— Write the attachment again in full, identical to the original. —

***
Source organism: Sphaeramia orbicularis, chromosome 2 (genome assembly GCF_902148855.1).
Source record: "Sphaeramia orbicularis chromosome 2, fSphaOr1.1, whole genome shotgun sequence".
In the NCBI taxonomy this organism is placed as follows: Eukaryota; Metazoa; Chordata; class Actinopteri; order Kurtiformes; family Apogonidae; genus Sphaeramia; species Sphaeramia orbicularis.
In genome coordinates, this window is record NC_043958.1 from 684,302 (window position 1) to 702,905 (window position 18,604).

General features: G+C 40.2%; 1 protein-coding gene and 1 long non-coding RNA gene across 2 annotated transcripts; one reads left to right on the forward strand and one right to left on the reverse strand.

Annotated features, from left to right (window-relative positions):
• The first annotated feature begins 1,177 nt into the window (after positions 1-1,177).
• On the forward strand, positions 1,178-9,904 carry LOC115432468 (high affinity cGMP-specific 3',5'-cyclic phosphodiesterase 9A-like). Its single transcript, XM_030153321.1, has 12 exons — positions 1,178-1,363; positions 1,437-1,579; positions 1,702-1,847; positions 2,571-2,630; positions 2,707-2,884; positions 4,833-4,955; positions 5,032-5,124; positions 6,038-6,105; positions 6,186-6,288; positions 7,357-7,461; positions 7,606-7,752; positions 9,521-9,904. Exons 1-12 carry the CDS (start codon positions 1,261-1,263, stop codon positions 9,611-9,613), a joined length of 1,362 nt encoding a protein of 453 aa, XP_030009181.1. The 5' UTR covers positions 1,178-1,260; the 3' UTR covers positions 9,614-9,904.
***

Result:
Source organism: Sphaeramia orbicularis, chromosome 2 (genome assembly GCF_902148855.1).
Source record: "Sphaeramia orbicularis chromosome 2, fSphaOr1.1, whole genome shotgun sequence".
In the NCBI taxonomy this organism is placed as follows: Eukaryota; Metazoa; Chordata; class Actinopteri; order Kurtiformes; family Apogonidae; genus Sphaeramia; species Sphaeramia orbicularis.
In genome coordinates, this window is record NC_043958.1 from 684,302 (window position 1) to 702,905 (window position 18,604).

General features: G+C 40.2%; 1 protein-coding gene and 1 long non-coding RNA gene across 2 annotated transcripts; one reads left to right on the forward strand and one right to left on the reverse strand.

Annotated features, from left to right (window-relative positions):
• The first annotated feature begins 1,177 nt into the window (after positions 1-1,177).
• On the forward strand, positions 1,178-9,904 carry LOC115432468 (high affinity cGMP-specific 3',5'-cyclic phosphodiesterase 9A-like). Its single transcript, XM_030153321.1, has 12 exons — positions 1,178-1,363; positions 1,437-1,579; positions 1,702-1,847; positions 2,571-2,630; positions 2,707-2,884; positions 4,833-4,955; positions 5,032-5,124; positions 6,038-6,105; positions 6,186-6,288; positions 7,357-7,461; positions 7,606-7,752; positions 9,521-9,904. Exons 1-12 carry the CDS (start codon positions 1,261-1,263, stop codon positions 9,611-9,613), a joined length of 1,362 nt encoding a protein of 453 aa, XP_030009181.1. The 5' UTR covers positions 1,178-1,260; the 3' UTR covers positions 9,614-9,904.